I love iced coffee. Not necessarily cold brew coffee with ice, though iced cold brew is awesome too. I love an iced coffee made with espresso. Haven’t seen many people sharing this preference of mine, but that’s what I love most. The problem with chilling espresso is that by the time it cools down properly, it starts to oxidize, it changes taste, and loses the oomph. I tried chilling it on the ice, and it is acceptable, but it gets a little too diluted for my taste. What I like to do is to cool it down very fast, the put it in an ice cube tray, and freeze it into coffee ice cubes. This is the best coffee ever. The Zoku coffee chiller is the device I needed to tweak my espresso ice cubes preparation to perfection.
The Zoku Iced Coffee Maker is a coffee chiller, great for chilling any hot brewed coffee into an instant cold beverage that you can add some ice to, and enjoy on a hot day.
I love getting a great cup of iced coffee at the local coffee shop. There is a magical gesture in this ritual that just makes me feel good. The socializing, the barista, and the whole atmosphere of a coffee shop is just great.
However, I try to keep my visits to the coffee shop in control. Firstly, it can get expensive over time — especially if you like iced coffee as much as I do. Secondly, they don’t make the stuff as I do it, using frozen coffee cubes.
This insulated chilling coffee mug promises to turn hot coffee into iced coffee in a few minutes without watering down your coffee. I was a bit reluctant when I saw the product initially, because it seemed too good to be true. But I thought that even if it was slightly better than my frozen coffee mug routine, it was still a win for me. I bought one of these tumblers and gave it a try hoping the get my wallet a little break from my barista routine. Here is what I found about the Zoku Iced Coffee Maker and my honest review about it.
At a superficial look, this mug looks like any other travel mug, but the Zoku has some special features that turn it into a barista’s must have device. It has three separate parts: the inner core which is made of stainless steel, the protective sleeve made of regular plastic, (not the greatest quality if you ask but who cares…), and the straw, (made of plastic, I honestly don’t use it). The steel core is what helps you turn hot coffee into iced coffee.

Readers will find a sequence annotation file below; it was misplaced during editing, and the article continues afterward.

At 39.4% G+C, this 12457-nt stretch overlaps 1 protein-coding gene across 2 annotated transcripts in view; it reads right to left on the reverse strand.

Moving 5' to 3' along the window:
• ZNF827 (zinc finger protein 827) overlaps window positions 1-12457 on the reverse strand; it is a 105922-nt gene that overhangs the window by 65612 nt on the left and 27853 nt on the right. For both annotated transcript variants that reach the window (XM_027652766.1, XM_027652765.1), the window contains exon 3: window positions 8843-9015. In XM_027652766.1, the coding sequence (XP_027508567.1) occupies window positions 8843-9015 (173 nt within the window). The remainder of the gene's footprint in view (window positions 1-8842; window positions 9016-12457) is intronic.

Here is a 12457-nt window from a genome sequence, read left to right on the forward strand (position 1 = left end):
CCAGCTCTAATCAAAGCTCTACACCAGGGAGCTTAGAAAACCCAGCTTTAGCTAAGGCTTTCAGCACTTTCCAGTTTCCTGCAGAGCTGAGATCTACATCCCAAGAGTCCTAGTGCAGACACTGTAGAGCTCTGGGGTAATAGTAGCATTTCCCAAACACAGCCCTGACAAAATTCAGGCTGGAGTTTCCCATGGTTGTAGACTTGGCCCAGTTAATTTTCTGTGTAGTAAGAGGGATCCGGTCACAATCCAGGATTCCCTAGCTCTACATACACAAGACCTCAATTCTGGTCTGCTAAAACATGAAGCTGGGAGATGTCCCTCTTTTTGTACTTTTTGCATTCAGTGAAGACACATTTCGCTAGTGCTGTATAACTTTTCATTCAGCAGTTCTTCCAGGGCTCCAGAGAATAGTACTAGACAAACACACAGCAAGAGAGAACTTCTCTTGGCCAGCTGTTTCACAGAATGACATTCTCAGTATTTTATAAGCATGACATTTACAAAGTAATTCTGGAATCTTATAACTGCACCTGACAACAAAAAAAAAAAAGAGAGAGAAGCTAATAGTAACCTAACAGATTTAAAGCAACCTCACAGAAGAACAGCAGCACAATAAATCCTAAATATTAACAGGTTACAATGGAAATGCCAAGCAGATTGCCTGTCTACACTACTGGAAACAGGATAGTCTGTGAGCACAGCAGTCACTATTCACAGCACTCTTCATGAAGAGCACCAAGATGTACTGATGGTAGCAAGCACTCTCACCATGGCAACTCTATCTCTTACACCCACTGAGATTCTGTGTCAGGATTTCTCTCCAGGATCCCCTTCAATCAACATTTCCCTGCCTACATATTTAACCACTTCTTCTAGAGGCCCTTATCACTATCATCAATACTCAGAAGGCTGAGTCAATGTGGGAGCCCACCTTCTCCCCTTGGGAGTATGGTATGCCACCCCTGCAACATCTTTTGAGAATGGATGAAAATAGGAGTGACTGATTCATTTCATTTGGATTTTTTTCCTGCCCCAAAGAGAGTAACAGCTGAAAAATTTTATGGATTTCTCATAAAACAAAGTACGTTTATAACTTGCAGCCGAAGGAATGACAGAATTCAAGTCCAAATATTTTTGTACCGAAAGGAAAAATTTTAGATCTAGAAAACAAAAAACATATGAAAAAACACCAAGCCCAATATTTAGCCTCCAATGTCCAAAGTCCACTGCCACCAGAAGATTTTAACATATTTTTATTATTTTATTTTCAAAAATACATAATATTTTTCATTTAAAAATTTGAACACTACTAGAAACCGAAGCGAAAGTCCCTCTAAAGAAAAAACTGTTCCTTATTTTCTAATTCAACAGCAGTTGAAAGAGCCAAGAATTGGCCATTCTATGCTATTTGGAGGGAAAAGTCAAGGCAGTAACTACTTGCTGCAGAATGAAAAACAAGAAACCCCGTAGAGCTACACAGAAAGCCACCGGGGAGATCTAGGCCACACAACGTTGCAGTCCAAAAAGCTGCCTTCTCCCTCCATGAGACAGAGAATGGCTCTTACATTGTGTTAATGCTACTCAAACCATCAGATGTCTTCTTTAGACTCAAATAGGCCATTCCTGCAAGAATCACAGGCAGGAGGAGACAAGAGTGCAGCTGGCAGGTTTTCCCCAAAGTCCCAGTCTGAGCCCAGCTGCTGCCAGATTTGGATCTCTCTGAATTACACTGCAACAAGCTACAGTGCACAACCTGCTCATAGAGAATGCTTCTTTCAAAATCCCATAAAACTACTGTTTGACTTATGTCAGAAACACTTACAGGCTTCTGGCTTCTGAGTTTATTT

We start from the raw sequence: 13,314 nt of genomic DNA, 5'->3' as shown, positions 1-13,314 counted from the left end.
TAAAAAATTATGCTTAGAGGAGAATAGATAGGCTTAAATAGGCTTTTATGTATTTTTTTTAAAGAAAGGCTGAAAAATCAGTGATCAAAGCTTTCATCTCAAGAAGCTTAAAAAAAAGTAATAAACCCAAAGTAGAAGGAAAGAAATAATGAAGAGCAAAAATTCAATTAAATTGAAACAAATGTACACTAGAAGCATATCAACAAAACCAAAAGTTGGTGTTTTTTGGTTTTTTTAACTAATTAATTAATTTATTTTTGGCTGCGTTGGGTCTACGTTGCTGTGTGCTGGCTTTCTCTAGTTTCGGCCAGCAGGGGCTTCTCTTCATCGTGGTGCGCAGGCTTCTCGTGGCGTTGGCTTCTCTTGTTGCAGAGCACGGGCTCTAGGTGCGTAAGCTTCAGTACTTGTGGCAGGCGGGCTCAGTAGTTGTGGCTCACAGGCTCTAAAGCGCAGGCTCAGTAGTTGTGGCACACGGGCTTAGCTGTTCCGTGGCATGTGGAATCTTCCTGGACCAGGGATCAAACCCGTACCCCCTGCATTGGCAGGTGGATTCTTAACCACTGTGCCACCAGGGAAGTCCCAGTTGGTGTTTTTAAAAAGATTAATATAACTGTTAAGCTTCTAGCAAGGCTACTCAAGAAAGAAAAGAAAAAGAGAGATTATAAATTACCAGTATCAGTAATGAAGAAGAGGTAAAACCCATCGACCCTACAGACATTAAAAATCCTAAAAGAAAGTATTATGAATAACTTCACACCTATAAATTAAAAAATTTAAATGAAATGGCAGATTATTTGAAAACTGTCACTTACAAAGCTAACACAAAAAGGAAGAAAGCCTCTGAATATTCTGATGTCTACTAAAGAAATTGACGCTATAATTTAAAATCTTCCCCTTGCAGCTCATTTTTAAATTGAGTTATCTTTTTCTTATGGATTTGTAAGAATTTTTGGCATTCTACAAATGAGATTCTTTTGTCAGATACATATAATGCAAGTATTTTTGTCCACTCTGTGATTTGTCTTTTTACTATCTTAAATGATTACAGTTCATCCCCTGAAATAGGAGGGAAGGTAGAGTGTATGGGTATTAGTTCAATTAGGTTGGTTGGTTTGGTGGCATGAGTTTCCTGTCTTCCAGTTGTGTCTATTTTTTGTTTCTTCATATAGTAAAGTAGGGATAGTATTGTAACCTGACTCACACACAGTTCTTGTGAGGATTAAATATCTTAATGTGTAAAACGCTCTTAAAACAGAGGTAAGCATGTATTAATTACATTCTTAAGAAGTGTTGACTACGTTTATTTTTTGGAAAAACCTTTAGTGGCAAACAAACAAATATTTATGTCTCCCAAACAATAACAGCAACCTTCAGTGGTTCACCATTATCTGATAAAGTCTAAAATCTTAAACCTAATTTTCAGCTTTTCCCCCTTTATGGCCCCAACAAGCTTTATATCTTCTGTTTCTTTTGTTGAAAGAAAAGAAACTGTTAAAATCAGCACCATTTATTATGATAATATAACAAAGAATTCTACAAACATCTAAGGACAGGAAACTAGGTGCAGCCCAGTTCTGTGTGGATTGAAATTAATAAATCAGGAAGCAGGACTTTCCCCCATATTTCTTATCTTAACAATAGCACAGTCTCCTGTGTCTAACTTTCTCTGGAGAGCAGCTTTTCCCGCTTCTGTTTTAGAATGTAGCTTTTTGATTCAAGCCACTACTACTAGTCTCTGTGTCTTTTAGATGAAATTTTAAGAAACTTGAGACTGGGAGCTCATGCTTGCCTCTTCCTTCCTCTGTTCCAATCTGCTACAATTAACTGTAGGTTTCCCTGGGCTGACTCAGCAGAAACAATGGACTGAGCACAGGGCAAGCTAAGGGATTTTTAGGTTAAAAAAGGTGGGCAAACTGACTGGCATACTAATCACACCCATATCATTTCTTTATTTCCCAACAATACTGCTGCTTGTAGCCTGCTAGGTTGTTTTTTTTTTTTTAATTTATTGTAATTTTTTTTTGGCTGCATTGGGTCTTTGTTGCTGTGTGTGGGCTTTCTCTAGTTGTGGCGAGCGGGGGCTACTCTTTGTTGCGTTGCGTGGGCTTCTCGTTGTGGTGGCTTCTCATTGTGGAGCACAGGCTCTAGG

You have to place the inner core into your freezer for about eight hours, or more for best results. When you are ready to brew, take it out of the freezer, slip it into the plastic sleeve, and pour your piping hot coffee into the cup. You don’t have to wait for your coffee to cool before pouring it into the cup, infact, I like to brew my coffee straight into the Zoku. I am able to pour my espresso shots straight into the chilling mug, and I can also make some great manual drip, into this mug. I can’t make a Chemex straight into the cup, but I can pour it right after the brewing is done, and stop the oxidation immediately. I was impressed that my improvised manual drip using a Kone took under six minutes to turn into the cold drink I needed.
If you don’t want to use my method of freezing coffee into cubes, the drink comes out completely chilled and you can add just a few ice cubes, or frozen milk cubes, if that’s “your cup of tea”.
I appreciated that my drink didn’t get watered down from the additional ice, because it was never diluted in the first place. Better yet, the ice didn’t melt as quickly as it would in a plastic cup because the stainless steel inner core of the tumbler kept my drink cold.
If you prefer tea, the Zoku mug can come to your rescue as well. You can chill your chai, or any other tea that you prefer, and add some ice cubes. Add a bit of liquid milk and two or three frozen milk cubes in the mug, and you have you perfect iced chai latte.
If you have a large family that needs iced caffeinated beverages, you probably need more than one coffee chiller tumbler. If you only have one Zoku, you will need to re-freeze the core every time. The problem is that freezing it takes 8 hours or more. The best is to plan ahead, and pop the steel core in the freezer the night before.